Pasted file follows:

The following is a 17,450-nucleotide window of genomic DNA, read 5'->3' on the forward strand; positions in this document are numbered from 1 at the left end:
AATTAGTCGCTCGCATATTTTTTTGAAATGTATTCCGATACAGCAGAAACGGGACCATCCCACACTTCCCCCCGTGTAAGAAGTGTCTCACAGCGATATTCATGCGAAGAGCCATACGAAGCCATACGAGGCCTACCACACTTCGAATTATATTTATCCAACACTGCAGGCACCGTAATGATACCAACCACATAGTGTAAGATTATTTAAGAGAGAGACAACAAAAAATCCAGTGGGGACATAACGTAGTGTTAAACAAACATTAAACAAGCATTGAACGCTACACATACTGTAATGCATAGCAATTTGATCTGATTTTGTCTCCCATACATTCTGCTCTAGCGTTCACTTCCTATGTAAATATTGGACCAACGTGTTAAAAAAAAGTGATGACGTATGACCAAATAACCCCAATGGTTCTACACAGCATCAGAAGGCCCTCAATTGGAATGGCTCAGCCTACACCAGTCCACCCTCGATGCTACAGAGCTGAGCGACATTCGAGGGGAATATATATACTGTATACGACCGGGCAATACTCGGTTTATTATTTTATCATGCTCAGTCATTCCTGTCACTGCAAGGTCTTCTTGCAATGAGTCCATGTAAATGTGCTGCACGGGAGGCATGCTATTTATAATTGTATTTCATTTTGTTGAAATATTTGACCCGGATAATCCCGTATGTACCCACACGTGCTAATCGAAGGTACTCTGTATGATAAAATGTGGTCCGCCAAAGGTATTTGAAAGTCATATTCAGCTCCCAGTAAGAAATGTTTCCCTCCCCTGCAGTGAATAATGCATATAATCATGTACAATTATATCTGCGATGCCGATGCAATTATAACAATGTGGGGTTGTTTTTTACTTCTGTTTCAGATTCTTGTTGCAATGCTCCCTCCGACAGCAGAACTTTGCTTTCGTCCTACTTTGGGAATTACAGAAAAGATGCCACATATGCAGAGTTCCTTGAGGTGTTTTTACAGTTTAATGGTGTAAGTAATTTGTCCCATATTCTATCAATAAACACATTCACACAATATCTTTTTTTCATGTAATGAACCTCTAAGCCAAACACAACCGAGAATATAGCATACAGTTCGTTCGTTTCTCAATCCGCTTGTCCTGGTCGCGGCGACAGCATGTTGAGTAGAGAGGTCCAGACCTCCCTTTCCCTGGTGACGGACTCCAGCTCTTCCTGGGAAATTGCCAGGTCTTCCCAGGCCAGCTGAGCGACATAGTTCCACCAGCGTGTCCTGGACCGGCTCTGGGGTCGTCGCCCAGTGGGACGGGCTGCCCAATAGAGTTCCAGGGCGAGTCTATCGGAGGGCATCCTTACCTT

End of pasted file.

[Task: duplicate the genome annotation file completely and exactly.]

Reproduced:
The following is a 17,450-nucleotide window of genomic DNA, read 5'->3' on the forward strand; positions in this document are numbered from 1 at the left end:
AATTAGTCGCTCGCATATTTTTTTGAAATGTATTCCGATACAGCAGAAACGGGACCATCCCACACTTCCCCCCGTGTAAGAAGTGTCTCACAGCGATATTCATGCGAAGAGCCATACGAAGCCATACGAGGCCTACCACACTTCGAATTATATTTATCCAACACTGCAGGCACCGTAATGATACCAACCACATAGTGTAAGATTATTTAAGAGAGAGACAACAAAAAATCCAGTGGGGACATAACGTAGTGTTAAACAAACATTAAACAAGCATTGAACGCTACACATACTGTAATGCATAGCAATTTGATCTGATTTTGTCTCCCATACATTCTGCTCTAGCGTTCACTTCCTATGTAAATATTGGACCAACGTGTTAAAAAAAAGTGATGACGTATGACCAAATAACCCCAATGGTTCTACACAGCATCAGAAGGCCCTCAATTGGAATGGCTCAGCCTACACCAGTCCACCCTCGATGCTACAGAGCTGAGCGACATTCGAGGGGAATATATATACTGTATACGACCGGGCAATACTCGGTTTATTATTTTATCATGCTCAGTCATTCCTGTCACTGCAAGGTCTTCTTGCAATGAGTCCATGTAAATGTGCTGCACGGGAGGCATGCTATTTATAATTGTATTTCATTTTGTTGAAATATTTGACCCGGATAATCCCGTATGTACCCACACGTGCTAATCGAAGGTACTCTGTATGATAAAATGTGGTCCGCCAAAGGTATTTGAAAGTCATATTCAGCTCCCAGTAAGAAATGTTTCCCTCCCCTGCAGTGAATAATGCATATAATCATGTACAATTATATCTGCGATGCCGATGCAATTATAACAATGTGGGGTTGTTTTTTACTTCTGTTTCAGATTCTTGTTGCAATGCTCCCTCCGACAGCAGAACTTTGCTTTCGTCCTACTTTGGGAATTACAGAAAAGATGCCACATATGCAGAGTTCCTTGAGGTGTTTTTACAGTTTAATGGTGTAAGTAATTTGTCCCATATTCTATCAATAAACACATTCACACAATATCTTTTTTTCATGTAATGAACCTCTAAGCCAAACACAACCGAGAATATAGCATACAGTTCGTTCGTTTCTCAATCCGCTTGTCCTGGTCGCGGCGACAGCATGTTGAGTAGAGAGGTCCAGACCTCCCTTTCCCTGGTGACGGACTCCAGCTCTTCCTGGGAAATTGCCAGGTCTTCCCAGGCCAGCTGAGCGACATAGTTCCACCAGCGTGTCCTGGACCGGCTCTGGGGTCGTCGCCCAGTGGGACGGGCTGCCCAATAGAGTTCCAGGGCGAGTCTATCGGAGGGCATCCTTACCTT